For the last ten years or so, I can pretty much guarantee we’ve all been handling our online payments the same way.
It’s fast, it’s simple, and they’re generally pretty good at helping you get your money back whenever the company on the other end doesn’t want to play ball.
But it looks like they might not be the best around, any more. In fact, there’s a serious contender in the ring with them who might just be going home with the championship belt this time.
Why has PayPal always been so popular?
Chinese currency is not allowed to leave China.
This means that the money you make teaching English online is going to be limited to being spent in that country, unless you throw in with a company prepared to pay you in US dollars.
PayPal is great at converting currency, so it’s always proven an effective way of turning your Chinese RMB into US dollars.
However, PayPal will opt to use its own exchange rate, which sometimes shortchanges you – they charge a fee of 4.4%, plus an additional fee of $0.30 per transaction.
What does that mean for my online teaching pay?
We here at DigiNo are often keen to do the maths for you, so let’s do exactly that:
If you work 6 hours a week with DaDa, you’ll be looking to make about $15 an hour. That’s a monthly earning of $360.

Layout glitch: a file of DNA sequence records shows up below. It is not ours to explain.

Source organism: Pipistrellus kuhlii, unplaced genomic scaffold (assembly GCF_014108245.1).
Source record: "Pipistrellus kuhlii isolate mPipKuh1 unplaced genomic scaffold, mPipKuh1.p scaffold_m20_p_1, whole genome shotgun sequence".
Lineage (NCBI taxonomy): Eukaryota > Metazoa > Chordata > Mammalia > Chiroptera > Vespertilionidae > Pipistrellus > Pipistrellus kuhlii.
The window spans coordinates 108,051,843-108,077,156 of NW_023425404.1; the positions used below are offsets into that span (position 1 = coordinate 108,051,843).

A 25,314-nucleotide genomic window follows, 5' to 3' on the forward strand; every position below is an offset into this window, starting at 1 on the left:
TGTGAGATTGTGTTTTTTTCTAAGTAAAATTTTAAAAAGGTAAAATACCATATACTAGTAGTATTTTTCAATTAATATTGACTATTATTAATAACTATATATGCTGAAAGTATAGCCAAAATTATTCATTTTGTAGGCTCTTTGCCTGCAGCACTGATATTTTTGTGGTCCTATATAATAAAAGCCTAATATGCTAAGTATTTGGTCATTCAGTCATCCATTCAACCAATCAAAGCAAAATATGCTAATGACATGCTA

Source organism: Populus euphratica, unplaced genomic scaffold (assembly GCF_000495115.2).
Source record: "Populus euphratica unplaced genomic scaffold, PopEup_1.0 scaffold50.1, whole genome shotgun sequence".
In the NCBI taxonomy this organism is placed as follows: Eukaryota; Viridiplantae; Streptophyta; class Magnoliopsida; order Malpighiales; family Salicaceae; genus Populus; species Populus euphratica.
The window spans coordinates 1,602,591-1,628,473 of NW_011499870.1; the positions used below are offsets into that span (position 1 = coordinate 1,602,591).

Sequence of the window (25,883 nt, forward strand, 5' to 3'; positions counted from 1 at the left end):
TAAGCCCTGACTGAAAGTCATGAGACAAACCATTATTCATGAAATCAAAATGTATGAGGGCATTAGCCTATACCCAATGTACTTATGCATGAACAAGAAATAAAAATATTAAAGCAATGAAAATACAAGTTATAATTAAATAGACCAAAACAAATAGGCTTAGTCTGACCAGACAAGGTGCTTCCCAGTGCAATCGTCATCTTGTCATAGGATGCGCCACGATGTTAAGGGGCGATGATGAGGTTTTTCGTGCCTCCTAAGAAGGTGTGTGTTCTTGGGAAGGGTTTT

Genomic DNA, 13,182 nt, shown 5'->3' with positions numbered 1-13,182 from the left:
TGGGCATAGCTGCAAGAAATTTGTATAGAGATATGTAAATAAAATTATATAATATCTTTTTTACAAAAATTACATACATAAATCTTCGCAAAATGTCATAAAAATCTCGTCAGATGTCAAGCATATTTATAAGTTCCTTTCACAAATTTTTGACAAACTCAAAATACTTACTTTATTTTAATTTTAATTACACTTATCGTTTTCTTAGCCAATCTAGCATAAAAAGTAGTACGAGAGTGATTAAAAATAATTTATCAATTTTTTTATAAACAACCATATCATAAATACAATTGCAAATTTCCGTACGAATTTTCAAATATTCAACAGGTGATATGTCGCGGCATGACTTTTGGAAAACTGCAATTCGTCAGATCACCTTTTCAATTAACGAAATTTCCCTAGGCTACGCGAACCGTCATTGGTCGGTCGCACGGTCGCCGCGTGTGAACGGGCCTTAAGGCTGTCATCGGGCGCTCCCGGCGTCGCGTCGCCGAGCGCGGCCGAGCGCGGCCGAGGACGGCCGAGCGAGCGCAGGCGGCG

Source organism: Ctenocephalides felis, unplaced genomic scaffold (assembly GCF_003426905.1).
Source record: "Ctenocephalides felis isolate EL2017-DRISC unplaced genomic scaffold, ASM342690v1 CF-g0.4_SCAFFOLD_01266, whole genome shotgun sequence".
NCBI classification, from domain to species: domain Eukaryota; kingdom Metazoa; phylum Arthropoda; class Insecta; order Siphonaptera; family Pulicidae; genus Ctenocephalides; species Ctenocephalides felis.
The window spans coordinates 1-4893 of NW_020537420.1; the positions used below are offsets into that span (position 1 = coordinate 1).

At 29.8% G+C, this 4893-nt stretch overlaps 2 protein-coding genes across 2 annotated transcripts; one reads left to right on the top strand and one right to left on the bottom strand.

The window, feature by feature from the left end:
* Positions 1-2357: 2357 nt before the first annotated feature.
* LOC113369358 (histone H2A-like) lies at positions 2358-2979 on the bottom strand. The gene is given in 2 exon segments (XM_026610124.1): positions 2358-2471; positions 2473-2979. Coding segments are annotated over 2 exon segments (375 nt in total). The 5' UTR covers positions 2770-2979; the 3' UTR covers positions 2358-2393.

Now we get to the fee – let’s take the 4.4%. That’s $15.84.
As you find your feet a little more, you decide to up your workload.
Now you’re committing 5 days a week, averaging about 15 hours, at $15 an hour.
All of a sudden, we’re talking about $900 a month.
Now we take the 4.4%, and we’re looking at $39.60…
So PayPal is fine for working fewer hours, but is it going to hamstring me if I want to really commit and make a living out of this?
PayPal is fantastic for when you’re at the lower end of the scale; but as soon as you’re looking to make some serious cash then all of a sudden, your fees are through the proverbial roof.
It’s not the end of the world, but it’s something you’re going to want to keep in mind.
Especially as PayPal have dominated the market for as long as they have, and you’d be forgiven for not even knowing that there was an alternative.
But like we said earlier, there is an alternative…
OK, so who’s this other contender I should be getting excited about…?
That, my friends, would be Payoneer.
Payoneer are quickly becoming one of the preferred ways to transfer money overseas, in some areas already eclipsing PayPal.
But like we said, it’s very possible you’ve never even heard of them.
That changes today.
What exactly is Payoneer, then?
Payoneer exists for the sole intention of making it easy to send and receive money overseas.
It doesn’t just ‘let you do it’ like PayPal; it makes it a priority.
Offering over 100 local currencies, it’s no exaggeration to say Payoneer may well be the future of overseas payment.
You can also withdraw your Payoneer money from select banks across the world, meaning you can turn your hard earned cash into exactly that… cash!
I got my pay yesterday in Payoneer and did the transfer and it went straight in overnight! My pay in AUD was only a bit less than what the optimum conversion rate was and I didn't see that I was charged any other fees.
I'm super excited about this, as Paypal had a 4% fee, and I would still lose further money in bad conversion rates as well, so I'm happy! My bank isn't awesome with their conversion rates either, so this is the best choice.